Contracts can take many forms. For example, they can be as obvious as your lease agreement or more unusual, like ticking a box on an online form.
Especially in the later case, contracts are rarely read in full. If you are wondering why, it’s because we tend to assume all contracts are standard.
And it is so. In most cases.
But even a contract about your cable TV can put you into a lot of debt by making you commit to redundancy payments without you even realizing it! Yeah, because you didn’t read the whole thing.
I’m quite sure that after drawing your attention to the issue of actually reading your contracts you will do it at least for the substantial investments and commitments you make (you will, right?).
But what should you look for?
How can a regular Joe or Jane know what should be in every contract?
3 Terms That Should Be In Every Contract
These three clauses should be in every contract you sign to protect yourself from paying for something that’s just not your fault:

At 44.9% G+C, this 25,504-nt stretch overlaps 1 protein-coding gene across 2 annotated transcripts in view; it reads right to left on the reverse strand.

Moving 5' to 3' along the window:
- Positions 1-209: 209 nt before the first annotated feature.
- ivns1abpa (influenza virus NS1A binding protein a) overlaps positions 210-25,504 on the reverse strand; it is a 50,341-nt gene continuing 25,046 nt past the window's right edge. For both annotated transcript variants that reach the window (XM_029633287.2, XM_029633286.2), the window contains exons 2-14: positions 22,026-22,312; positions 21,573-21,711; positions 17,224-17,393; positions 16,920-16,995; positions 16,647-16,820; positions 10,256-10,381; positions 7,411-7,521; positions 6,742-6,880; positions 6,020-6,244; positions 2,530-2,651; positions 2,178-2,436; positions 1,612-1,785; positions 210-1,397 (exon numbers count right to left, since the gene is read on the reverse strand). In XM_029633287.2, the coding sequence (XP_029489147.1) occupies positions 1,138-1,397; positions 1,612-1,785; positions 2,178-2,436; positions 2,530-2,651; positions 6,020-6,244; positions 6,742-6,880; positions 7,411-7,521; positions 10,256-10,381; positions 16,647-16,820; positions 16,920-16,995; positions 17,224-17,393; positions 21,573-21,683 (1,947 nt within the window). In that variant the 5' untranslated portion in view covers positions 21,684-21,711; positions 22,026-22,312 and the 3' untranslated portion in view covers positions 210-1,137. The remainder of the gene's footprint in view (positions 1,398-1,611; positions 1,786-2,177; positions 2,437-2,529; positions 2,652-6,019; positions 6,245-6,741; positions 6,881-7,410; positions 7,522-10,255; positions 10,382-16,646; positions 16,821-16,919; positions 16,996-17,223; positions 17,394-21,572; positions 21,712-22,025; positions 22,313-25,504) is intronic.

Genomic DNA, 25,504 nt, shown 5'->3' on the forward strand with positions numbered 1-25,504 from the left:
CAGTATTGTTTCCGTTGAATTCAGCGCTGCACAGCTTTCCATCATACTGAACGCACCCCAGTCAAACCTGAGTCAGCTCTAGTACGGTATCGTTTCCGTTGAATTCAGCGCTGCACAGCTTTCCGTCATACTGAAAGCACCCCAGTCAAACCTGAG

1. Indemnification clause
This is the term that protects you from lawsuits and claims when you work with third parties. This means that you’re not liable if your guests or business partners cause the damage. You can include this clause in free wording or ask your lawyer to write it up for you.
This term is crucial to a well crafted contracts. The person who signs the contract needs to be the one who is liable for it. Contract law states that a contract is enforceable only if the liable party (or authorized representative) signs it.
3. Time is of the Essence Clause
Often times the completion of a contract in a certain time frame is crucial for its success. Time-sensitive matters like deliveries and services that you rely on need to be covered by this clause. If this term is in the contract, any delays or inconsistencies are seen as breach of contract.
The worst thing that can happen to you is to be liable for damage caused by the actions of others.
So be careful.
Read that contract, it won’t kill ya!
The worst mistake people do when they sign a contract or click a checkbox can be fixed with one simple trick: reading.
Isn’t that hard to know you are signing a safe agreement, just do the due diligence and if you’re still not sure – don’t assume, call a lawyer.